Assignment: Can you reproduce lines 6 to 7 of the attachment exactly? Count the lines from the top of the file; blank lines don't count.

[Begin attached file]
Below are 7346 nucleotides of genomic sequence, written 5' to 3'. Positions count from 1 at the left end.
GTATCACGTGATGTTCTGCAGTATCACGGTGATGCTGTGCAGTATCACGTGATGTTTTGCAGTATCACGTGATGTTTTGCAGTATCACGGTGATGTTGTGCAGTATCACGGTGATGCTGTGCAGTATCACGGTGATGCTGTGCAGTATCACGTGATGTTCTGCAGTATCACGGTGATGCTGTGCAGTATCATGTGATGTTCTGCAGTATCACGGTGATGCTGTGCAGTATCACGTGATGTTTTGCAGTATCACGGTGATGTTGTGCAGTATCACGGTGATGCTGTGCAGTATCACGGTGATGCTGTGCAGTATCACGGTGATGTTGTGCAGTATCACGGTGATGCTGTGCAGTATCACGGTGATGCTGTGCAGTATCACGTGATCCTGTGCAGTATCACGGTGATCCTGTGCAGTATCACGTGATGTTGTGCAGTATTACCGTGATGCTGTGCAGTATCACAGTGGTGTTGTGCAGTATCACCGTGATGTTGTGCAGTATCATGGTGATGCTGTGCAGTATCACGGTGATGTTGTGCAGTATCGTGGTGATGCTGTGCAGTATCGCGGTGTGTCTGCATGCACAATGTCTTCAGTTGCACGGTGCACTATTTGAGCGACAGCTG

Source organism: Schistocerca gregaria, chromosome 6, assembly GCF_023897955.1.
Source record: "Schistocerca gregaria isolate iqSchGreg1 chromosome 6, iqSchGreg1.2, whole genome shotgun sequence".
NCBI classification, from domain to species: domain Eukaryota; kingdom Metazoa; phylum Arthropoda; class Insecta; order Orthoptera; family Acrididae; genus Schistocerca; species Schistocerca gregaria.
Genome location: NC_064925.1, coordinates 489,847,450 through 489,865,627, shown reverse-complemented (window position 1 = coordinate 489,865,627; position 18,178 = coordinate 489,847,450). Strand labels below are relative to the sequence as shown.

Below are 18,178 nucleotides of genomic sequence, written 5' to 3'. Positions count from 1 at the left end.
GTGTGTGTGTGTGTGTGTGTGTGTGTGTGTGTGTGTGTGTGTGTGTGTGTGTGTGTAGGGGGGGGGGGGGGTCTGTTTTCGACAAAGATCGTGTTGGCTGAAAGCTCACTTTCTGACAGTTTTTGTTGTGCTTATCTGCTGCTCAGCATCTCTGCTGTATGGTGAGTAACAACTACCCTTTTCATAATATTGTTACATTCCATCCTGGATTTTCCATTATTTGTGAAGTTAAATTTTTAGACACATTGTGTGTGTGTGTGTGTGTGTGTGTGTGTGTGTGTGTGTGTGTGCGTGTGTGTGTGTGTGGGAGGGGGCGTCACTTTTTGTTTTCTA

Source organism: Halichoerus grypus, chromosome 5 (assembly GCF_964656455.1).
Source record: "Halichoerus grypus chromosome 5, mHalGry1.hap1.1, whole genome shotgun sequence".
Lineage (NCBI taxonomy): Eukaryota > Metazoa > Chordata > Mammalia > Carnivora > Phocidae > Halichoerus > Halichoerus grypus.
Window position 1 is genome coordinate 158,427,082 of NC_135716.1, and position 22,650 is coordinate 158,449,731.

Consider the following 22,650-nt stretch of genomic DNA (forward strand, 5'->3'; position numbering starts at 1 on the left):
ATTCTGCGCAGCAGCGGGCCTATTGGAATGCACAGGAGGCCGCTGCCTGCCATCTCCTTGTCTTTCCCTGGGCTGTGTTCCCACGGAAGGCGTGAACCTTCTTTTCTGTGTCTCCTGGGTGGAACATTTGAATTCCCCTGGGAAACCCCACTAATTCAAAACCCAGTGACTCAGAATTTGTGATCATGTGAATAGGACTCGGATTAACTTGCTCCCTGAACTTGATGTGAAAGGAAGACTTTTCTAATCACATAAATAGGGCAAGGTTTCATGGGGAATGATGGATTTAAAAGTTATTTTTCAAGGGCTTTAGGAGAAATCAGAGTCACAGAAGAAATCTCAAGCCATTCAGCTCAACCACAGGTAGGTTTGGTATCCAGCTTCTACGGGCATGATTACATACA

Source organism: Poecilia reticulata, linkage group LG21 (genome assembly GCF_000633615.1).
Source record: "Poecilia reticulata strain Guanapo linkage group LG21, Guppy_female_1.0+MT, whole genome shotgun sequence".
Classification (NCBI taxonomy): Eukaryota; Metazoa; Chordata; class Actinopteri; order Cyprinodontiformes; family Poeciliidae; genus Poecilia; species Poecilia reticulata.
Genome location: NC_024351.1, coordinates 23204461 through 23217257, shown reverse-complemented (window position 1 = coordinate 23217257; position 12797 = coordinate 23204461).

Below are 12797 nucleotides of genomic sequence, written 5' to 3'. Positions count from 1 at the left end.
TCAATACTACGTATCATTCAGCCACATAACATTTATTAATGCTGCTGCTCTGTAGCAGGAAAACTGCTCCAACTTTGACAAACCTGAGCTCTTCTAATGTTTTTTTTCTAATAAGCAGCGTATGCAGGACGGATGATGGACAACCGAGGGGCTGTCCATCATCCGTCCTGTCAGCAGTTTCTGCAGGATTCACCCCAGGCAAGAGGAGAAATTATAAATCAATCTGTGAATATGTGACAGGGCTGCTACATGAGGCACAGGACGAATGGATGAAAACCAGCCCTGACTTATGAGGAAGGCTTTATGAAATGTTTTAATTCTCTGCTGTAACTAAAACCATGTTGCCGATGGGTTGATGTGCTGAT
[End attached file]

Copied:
Genome location: NC_064925.1, coordinates 489,847,450 through 489,865,627, shown reverse-complemented (window position 1 = coordinate 489,865,627; position 18,178 = coordinate 489,847,450). Strand labels below are relative to the sequence as shown.

Below are 18,178 nucleotides of genomic sequence, written 5' to 3'. Positions count from 1 at the left end.